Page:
Week of September 15, 2008
Download 300 dpi photo
Contact: Sarah Wally, (202) 328-7744
Be Active, Drink Smart
By Dana Jacobi
for the American Institute for Cancer Research
Today, it’s hard to walk down the street without seeing a sports drink in someone’s hand. Originally created to help football players and other athletes replace electrolytes lost through perspiration during vigorous exercise, these drinks replenish sodium and potassium. Now, with mass marketing strategies and celebrity endorsements, people from Little Leaguers to Boomers are gulping sports drinks – both on and off the field.
While most ads for sports drinks feature athletes working out intensely, many consumers are missing the message that these products are meant for use after extended exercise (60 minutes or more). I’m a prime example, drawn by a desire to be one of the “active” set. Although my most frequent exercise is a brisk 30 minute walk at least twice a week, walking around with a bottle of sports drink makes me feel like I’m projecting the look of a more dedicated athlete.
Well, that was until I took a look at a label. Besides electrolytes and water, these products provide ample sugar, 15 grams per eight ounce serving. A 32-ounce bottle – the most popular size sold – packs a whopping five tablespoons of sugar.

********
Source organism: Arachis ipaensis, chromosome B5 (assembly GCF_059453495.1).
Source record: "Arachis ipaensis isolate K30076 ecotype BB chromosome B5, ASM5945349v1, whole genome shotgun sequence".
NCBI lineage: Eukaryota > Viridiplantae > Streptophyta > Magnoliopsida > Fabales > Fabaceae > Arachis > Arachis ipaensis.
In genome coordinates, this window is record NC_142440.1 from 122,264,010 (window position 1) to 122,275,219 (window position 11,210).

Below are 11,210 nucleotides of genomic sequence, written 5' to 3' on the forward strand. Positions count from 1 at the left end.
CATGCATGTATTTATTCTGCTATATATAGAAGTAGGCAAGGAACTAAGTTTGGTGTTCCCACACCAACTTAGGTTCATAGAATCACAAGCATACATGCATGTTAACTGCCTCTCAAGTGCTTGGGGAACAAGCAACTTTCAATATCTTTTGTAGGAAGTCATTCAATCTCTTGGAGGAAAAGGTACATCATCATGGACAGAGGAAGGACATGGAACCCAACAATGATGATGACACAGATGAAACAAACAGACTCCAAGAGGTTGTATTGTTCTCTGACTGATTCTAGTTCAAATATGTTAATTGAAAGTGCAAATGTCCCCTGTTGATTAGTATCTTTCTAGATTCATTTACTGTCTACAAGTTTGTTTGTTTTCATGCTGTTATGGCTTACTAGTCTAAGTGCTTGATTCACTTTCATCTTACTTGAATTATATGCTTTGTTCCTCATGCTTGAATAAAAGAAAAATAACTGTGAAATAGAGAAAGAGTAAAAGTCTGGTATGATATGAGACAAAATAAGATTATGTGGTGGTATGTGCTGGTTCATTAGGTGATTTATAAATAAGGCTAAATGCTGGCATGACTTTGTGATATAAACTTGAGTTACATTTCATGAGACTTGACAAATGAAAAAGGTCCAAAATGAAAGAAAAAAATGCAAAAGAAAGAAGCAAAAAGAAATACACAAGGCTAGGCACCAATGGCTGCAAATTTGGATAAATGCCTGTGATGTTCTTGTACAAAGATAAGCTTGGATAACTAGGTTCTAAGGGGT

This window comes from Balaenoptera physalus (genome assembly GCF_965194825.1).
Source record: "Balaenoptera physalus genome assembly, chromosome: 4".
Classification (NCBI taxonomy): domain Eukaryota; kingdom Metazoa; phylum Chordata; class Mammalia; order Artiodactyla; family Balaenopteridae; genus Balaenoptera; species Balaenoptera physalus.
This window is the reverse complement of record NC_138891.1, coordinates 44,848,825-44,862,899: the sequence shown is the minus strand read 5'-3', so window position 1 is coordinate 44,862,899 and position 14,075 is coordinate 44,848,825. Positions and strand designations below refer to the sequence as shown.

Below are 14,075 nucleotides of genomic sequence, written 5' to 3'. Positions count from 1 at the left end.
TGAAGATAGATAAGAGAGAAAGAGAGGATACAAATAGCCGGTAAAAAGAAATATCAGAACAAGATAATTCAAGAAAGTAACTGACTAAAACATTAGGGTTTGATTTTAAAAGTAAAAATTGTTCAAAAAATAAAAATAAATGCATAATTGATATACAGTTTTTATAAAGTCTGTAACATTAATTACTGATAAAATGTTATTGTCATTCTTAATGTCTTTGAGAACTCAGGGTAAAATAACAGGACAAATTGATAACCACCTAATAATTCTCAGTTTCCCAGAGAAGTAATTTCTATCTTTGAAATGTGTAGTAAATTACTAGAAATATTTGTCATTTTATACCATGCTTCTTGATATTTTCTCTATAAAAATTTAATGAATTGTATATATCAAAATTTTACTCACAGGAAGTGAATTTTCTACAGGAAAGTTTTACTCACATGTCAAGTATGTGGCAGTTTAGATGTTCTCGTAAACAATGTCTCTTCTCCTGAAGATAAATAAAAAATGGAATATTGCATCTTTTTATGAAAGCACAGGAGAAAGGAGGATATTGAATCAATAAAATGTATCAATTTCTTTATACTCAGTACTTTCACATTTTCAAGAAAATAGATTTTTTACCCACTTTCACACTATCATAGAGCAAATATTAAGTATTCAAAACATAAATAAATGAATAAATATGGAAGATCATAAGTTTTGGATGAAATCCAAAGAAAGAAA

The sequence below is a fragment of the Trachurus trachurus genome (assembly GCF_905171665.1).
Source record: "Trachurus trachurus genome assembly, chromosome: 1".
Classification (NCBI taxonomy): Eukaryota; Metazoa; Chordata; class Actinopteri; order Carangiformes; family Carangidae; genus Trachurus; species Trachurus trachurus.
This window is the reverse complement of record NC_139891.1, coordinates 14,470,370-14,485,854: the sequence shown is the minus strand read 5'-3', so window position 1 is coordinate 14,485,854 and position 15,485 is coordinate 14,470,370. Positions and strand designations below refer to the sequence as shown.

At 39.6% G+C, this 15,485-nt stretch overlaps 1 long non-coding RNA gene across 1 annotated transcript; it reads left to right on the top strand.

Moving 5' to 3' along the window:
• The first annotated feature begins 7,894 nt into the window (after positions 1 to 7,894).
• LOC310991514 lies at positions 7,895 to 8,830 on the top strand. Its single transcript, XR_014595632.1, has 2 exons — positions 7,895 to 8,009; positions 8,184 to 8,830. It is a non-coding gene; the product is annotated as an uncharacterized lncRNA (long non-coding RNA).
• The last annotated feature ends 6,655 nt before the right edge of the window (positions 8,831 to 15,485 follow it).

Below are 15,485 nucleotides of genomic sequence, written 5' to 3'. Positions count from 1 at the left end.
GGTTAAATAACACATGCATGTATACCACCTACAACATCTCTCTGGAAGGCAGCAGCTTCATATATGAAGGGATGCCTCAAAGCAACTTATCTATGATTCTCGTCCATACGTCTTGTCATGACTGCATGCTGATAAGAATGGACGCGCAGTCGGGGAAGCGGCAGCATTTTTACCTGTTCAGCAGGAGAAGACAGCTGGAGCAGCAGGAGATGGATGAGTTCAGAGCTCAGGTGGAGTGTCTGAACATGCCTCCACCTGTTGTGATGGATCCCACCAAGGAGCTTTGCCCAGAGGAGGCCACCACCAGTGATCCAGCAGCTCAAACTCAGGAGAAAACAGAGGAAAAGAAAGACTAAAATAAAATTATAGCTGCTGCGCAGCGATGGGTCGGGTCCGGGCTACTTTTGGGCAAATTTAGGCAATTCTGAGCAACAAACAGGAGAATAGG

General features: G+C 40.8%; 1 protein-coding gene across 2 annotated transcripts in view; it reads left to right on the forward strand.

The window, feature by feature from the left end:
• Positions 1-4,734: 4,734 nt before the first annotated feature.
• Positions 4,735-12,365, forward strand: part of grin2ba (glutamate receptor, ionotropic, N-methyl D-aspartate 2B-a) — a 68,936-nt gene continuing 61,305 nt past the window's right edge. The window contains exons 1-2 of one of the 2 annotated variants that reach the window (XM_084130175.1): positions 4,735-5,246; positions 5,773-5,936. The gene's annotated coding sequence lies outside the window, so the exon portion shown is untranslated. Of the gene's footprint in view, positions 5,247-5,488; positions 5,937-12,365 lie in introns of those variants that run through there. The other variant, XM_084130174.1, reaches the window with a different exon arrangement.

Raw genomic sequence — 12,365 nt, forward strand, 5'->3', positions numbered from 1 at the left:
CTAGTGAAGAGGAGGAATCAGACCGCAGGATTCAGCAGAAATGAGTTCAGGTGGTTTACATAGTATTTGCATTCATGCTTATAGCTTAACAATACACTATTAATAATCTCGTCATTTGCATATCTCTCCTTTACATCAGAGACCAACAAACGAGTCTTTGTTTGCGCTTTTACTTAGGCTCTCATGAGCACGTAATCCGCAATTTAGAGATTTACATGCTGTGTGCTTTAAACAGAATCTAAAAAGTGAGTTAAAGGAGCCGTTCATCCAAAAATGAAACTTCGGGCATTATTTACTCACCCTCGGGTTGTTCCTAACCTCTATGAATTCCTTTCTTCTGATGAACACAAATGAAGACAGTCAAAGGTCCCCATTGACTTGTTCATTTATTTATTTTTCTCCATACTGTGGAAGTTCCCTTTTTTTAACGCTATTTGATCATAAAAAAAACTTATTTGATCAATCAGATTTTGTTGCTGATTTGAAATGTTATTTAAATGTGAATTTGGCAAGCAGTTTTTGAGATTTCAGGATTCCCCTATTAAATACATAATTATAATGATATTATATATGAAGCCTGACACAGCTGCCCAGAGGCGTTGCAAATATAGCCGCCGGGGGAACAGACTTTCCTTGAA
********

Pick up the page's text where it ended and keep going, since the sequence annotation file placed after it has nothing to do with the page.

Since few people do work out hard enough to require a true sports drink, I decided to make up an alternative. The goal was to create a refreshing beverage that looked cool, too, without the added sugar.
I wanted to use real fruit in a drink that was lighter than a smoothie, but more satisfying than simple juice. To do this, I whirled honeydew melon, kiwifruit, lime juice and agave nectar in a blender and voila! Green Gulp.
Honeydew and kiwi are excellent sources of vitamin C and both supply potassium to replenish lost electrolytes in the case of excessive perspiration. Agave nectar, made from the cactus plant and sold at natural food stores, is much sweeter than sugar, so you need only a touch. For extra refreshment, you can freeze the melon before pureeing it, and whirl a few mint leaves into this tall, green drink.
Green Gulp (Or Honeydew Kiwi Smoothie)
2 cups cubed honeydew melon, frozen or well-chilled
1 ripe kiwi, peeled and sliced
2 Tbsp. fresh lime juice
1 Tbsp. agave nectar (or honey)
2 mint sprigs, optional, for garnish
In blender, whirl melon, kiwi, lime juice and sweetener until smoothly blended. If using frozen melon, divide smoothie between 2 tall, narrow glasses. If using chilled melon, pour the smoothie into glasses filled with ice cubes. Garnish each glass with mint sprig, if desired, and serve immediately.
Makes 2 servings.
Per serving: 120 calories, 0 g fat (0 g saturated fat), 32 g carbohydrate
2 g protein, 3 g dietary fiber, 35 mg sodium.
The American Institute for Cancer Research (AICR) is the cancer charity that fosters research on the relationship of nutrition, physical activity and weight management to cancer risk, interprets the scientific literature and educates the public about the results. It has contributed more than $100 million for innovative research conducted at universities, hospitals and research centers across the country. AICR has published two landmark reports that interpret the accumulated research in the field, and is committed to a process of continuous review. AICR also provides a wide range of educational programs to help millions of Americans learn to make dietary changes for lower cancer risk. Its award-winning New American Plate program is presented in brochures, seminars and on its website, www.aicr.org. AICR is a member of the World Cancer Research Fund International.All active news articles